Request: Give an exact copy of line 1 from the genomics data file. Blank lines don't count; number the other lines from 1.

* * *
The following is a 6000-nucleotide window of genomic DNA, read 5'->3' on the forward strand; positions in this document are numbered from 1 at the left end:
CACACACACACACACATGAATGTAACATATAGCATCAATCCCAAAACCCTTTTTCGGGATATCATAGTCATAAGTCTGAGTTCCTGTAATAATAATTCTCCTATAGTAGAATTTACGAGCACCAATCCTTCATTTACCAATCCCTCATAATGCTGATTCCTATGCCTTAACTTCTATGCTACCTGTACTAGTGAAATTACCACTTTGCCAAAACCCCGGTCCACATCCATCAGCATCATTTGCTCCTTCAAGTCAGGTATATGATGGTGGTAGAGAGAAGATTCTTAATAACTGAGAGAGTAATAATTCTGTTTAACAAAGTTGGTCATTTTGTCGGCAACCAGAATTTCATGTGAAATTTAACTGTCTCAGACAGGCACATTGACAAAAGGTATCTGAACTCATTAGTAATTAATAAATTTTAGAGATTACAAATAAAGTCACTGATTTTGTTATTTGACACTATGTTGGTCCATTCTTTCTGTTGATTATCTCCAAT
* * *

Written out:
The following is a 6000-nucleotide window of genomic DNA, read 5'->3' on the forward strand; positions in this document are numbered from 1 at the left end: